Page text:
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  • Writer's pictureTodd Stevens

Down on the Farm

When I was growing up, we raised all types on the small farm where we lived. We had dairy cows, beef cows, chickens, turkeys, ducks, geese, rabbits, horses, and pigs. We kept the pigs in a big rectangular pen southwest of our barn. Usually we had a couple for our own family and occasionally we raised some for other people. My dad was pretty clever when it came to feeding the hogs. He worked in the Lochsa drainage in northern Idaho, and back then it was a narrow, serpentine and slick road. Almost every year some poor trucker would dump a load of grain over somewhere along Lolo pass, and we’d always head up to it with a bunch of screens for cleaning the grain and a pile of empty gunny sacks. We would screen out as much as our truck could haul, and then store it in the barn. Dad had an old hand crank grinder and he would grind a bucket of that grain and then pour any old milk, whey and water over it to soften it up before feeding the hogs. The other thing he’d do was hit every supermarket dumpster and bring home a big load of spoiled food once or twice a week. Because of his ingenuity our hog feed was almost free.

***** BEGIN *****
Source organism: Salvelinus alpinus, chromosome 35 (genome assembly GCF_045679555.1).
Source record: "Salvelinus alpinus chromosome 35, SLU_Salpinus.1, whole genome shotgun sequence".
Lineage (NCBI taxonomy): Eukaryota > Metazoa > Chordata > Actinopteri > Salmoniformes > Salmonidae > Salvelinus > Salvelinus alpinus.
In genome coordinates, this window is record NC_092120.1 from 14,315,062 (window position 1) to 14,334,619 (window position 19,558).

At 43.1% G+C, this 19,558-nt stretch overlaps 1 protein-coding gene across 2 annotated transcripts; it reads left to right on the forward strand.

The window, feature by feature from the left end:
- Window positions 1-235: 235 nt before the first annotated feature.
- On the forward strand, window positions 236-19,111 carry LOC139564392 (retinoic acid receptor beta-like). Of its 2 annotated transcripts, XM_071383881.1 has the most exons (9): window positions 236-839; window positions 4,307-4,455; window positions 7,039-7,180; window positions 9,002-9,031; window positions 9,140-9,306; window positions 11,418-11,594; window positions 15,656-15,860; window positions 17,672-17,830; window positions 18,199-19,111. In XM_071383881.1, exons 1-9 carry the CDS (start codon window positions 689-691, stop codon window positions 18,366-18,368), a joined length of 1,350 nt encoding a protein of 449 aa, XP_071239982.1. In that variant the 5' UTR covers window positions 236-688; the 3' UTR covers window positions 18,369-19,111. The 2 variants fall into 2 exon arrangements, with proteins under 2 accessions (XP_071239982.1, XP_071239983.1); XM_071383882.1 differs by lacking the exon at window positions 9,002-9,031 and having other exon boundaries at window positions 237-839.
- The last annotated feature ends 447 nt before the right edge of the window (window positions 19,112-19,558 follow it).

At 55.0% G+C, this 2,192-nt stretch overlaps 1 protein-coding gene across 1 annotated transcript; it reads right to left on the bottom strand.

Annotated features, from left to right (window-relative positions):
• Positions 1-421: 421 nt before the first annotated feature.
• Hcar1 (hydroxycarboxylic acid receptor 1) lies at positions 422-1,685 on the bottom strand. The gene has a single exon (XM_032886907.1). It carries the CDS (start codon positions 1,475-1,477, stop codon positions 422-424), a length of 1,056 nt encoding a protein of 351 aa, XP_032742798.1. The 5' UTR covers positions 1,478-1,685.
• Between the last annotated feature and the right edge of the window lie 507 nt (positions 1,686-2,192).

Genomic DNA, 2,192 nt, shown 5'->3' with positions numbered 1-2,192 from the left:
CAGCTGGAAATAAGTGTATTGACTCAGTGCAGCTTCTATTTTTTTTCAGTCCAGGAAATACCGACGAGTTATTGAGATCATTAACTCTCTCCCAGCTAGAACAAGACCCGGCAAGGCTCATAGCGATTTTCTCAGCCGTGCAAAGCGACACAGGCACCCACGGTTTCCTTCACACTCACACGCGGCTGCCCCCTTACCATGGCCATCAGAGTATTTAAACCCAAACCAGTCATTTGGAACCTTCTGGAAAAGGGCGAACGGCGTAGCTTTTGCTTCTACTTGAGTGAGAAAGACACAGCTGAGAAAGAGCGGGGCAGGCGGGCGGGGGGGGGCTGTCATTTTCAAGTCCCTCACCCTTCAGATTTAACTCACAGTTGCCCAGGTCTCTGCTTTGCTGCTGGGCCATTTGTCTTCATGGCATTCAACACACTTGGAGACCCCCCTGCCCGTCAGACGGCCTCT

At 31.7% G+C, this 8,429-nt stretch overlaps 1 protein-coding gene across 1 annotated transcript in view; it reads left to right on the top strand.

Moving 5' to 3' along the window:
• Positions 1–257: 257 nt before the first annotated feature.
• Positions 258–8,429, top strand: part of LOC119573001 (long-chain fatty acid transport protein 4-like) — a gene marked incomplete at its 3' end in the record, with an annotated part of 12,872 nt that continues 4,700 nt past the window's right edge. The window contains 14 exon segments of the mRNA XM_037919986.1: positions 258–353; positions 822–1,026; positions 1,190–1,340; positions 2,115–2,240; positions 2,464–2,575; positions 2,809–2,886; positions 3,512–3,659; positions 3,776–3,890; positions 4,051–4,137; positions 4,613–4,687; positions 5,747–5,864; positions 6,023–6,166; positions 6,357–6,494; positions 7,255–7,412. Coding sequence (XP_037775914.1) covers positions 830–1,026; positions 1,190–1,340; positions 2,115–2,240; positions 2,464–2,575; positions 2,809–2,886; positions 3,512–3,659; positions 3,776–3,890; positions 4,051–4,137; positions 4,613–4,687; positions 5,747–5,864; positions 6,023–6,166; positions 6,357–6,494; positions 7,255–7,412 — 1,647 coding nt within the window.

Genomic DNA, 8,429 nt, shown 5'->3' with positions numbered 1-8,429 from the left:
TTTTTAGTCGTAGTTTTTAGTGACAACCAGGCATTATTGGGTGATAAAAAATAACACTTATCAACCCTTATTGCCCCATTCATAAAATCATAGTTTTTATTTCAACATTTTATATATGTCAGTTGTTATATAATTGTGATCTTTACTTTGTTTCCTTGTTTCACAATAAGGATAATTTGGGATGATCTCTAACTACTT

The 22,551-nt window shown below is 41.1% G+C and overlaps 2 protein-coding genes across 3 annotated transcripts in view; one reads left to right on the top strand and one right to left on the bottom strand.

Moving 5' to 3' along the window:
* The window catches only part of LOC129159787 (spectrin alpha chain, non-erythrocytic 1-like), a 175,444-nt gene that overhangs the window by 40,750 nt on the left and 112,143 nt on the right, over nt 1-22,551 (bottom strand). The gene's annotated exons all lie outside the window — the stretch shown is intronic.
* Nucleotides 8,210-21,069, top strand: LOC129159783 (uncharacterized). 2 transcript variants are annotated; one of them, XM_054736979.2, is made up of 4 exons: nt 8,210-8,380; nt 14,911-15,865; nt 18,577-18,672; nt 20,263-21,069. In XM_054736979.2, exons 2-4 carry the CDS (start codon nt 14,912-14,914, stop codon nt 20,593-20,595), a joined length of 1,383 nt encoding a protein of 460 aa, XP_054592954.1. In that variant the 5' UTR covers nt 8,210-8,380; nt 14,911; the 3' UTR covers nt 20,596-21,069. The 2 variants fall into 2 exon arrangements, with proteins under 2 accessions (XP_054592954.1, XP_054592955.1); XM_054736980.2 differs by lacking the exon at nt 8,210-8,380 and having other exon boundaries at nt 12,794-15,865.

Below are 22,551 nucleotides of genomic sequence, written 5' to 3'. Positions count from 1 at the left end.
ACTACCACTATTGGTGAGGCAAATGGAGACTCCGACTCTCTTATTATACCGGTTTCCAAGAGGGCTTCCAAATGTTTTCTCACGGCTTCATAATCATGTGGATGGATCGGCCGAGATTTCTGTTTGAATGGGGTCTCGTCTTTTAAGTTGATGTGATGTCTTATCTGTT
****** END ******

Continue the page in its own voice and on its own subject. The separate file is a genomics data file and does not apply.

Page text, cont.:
Pigs can be meaner than hell, and we were very wary of them, actually it was more than that, we were afraid. One of them somehow got out of the pen one day and us kids were nervous to try and get it back in. It was summertime and we’d had a long rainy spell, so the grass was tall and velvet green, and the barnyard was black and sloppy. That hog walked around to the shady north side of the barn and laid down in the mud. Mom told me to make sure he didn’t run off, so I sat on a block of wood and watched him. Flys buzzed around his head and even while he laid there sound asleep his ears flipped back and forth like mini radar dishes shooing them away. His little pink corkscrew tail did the same. So I sat there and watched him and waited for dad. Finally he got home, and I could hear the back door of the house shut, followed by the squeaky barnyard door opening and then closing, and finally he came around and saw the pig. “Why didn’t you herd him back in?” I was a little scared of the pig, but I didn’t tell dad that. “Mom told me just to watch him…so I did.” It was actually the truth. Dad gave me a little irritated shake of the head, then sighed and went over to grab the pig, which was maybe 150 lbs or so. He was just going to buck him over into the pen like a bale of hay. Right when he bent over to grab him that sleeping hog was suddenly not asleep anymore. He rolled half way to his feet with a loud squeal as dad reached for him, and then tried to take off. The only problem was that he was trying to get going in hoof deep pig shit, so his feet and legs moved in a running motion, but he stayed right in place. It was like a scene out of Scooby Doo when they wound up before taking off. When he did this, his feet caught little golf ball size gobs of black pig shit, and one of those gobs shot right straight into dad’s open mouth like a basketball through a hoop. Dad stopped what he was doing and spit & spat and gagged it out of his mouth. He finally went in and rinsed his mouth before coming back out and getting the pig in. After this incident, Dad was even MORE angry that I hadn’t gotten the pig in. ReplyForward

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